Blog entries filtered by: Agroecology
The June 2012 issue of Insights, IFPRI’s quarterly magazine, talks up HarvestChoice’s increasingly popular online tool: MAPPR. So friendly to use that a writer and a graphics designer combined wits to create the MAPPR-generated visuals for the article.
Risk: we all know what that means, right? But why is it such a critical part of our HarvestChoice portfolio, what does it mean when you look through the lens of farming in Sub-Saharan Africa?
Jason Beddow of HarvestChoice and the University of Minnesota, along with Darren Kriticos of CSIRO, explain how HarvestChoice is revolutionizing the science of tracking -- and predicting -- the paths of devastating crop pests and diseases such as UG99.
Australia’s Commonwealth Scientific and Industrial Research Organisation (CSIRO) and HarvestChoice are now working together to apply innovative, “bio-economic” approaches to improve the food security of poor people in sub-Saharan Africa and South Asia. Together, our organizations will merge biological, environmental and economic tools to track global food pests and better target strategic investments to improve global food security.
SPAM2000 (any version) is based on a large set of data which centers as much as possible on the year 2000: land cover / land use (Boston University’s MODIS-derived land cover 2000 and JRC’s GLC2000), crop suitability (Global AEZ Zones 2000 by FAO and IIASA), irrigated areas (FAO and CESR of University of Kassel), population density (CIESIN), and, most importantly, national and sub-national crops statistics for 2000.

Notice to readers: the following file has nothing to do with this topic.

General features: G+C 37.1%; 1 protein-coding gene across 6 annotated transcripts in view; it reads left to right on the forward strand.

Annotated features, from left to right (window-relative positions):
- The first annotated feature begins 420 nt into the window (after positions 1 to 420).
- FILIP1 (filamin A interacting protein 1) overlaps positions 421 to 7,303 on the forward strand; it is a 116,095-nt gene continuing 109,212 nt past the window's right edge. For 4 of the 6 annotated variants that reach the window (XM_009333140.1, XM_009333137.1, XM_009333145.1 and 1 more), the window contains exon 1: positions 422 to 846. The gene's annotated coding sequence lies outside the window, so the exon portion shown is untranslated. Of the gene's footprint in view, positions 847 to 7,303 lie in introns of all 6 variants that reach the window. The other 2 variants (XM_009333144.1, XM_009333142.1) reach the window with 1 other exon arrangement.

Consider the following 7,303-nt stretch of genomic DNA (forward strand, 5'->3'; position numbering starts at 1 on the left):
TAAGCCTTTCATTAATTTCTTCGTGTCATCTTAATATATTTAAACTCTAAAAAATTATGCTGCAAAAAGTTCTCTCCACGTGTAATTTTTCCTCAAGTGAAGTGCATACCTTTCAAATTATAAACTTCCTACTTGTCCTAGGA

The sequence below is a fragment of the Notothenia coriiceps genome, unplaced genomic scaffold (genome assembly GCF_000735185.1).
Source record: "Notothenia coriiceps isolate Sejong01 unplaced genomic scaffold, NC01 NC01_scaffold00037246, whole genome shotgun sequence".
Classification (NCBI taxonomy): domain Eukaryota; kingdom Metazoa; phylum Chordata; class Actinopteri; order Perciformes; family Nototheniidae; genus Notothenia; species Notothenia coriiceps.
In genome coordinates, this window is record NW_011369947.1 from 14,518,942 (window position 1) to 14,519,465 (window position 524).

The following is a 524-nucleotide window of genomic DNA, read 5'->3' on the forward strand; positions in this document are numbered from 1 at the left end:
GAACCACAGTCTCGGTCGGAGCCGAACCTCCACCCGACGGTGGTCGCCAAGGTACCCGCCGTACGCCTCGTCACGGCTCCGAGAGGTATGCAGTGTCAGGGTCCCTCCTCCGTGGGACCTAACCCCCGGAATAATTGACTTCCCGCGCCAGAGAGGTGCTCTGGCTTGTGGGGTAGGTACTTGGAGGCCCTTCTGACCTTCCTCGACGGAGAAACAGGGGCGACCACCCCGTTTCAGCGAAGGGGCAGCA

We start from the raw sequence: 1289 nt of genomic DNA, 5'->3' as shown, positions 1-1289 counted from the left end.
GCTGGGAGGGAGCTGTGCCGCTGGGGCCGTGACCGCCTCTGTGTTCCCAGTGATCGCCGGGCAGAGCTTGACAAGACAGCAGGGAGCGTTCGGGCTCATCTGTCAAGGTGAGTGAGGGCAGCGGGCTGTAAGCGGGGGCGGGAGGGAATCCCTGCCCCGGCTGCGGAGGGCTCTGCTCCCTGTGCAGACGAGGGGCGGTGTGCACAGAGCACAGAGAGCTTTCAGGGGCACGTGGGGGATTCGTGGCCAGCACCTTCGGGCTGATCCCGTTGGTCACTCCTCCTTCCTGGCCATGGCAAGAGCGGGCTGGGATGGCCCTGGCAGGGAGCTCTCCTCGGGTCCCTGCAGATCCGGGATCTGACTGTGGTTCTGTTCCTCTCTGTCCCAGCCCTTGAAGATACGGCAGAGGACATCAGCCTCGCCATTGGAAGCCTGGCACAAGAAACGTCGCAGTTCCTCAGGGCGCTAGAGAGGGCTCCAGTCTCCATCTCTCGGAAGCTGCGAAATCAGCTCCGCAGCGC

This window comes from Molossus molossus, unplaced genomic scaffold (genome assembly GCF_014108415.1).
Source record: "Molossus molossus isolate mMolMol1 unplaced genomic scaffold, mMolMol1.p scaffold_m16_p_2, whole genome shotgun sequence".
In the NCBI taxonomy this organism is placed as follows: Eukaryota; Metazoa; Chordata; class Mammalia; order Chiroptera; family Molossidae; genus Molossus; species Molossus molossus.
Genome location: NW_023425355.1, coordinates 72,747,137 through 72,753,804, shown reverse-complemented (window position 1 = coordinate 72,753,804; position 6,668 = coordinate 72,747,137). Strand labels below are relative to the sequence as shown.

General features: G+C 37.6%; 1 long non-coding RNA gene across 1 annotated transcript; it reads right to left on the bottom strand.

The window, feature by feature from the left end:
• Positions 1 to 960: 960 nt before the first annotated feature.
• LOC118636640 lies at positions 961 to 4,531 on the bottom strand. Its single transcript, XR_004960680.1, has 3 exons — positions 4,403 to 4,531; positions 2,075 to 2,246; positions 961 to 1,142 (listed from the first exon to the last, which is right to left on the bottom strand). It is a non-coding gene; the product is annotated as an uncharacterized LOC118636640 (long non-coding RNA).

We're not normally focused on this part of the world, but something like the Japanese tsunami tends to divert your attention.
HarvestChoice uses a so-called
meso-scale spatial grid typically at 10km or 5-arc minute resolution.
How to use the weather generator in the DSSAT Crop Systems Model for climate change studies, and what should I know? Good question.
Long-term yield trials are great resources for agricultural researches in multiple disciplines, but such dataset have not been readily available in Sub-Saharan Africa. The Hatfield Experimental Farm in Pretoria, South Africa, is an exceptional case that has been providing maize yield and fertilizer trial dataset with 32 treatments since 1939. In collaboration with University of Pretoria, HarvestChoice facilitated the re-discovery of raw yield dataset from the trial to study the measured long-term yield variability.
For crop modeling researchers who are in need of finding soil profiles at regional-scale in Sub-Saharan Africa (SSA), this post gives a spatial dataset that delineates SSA into 588 units and corresponding soil profiles, based on the WISE v1.1 and HC27 soil profile databases.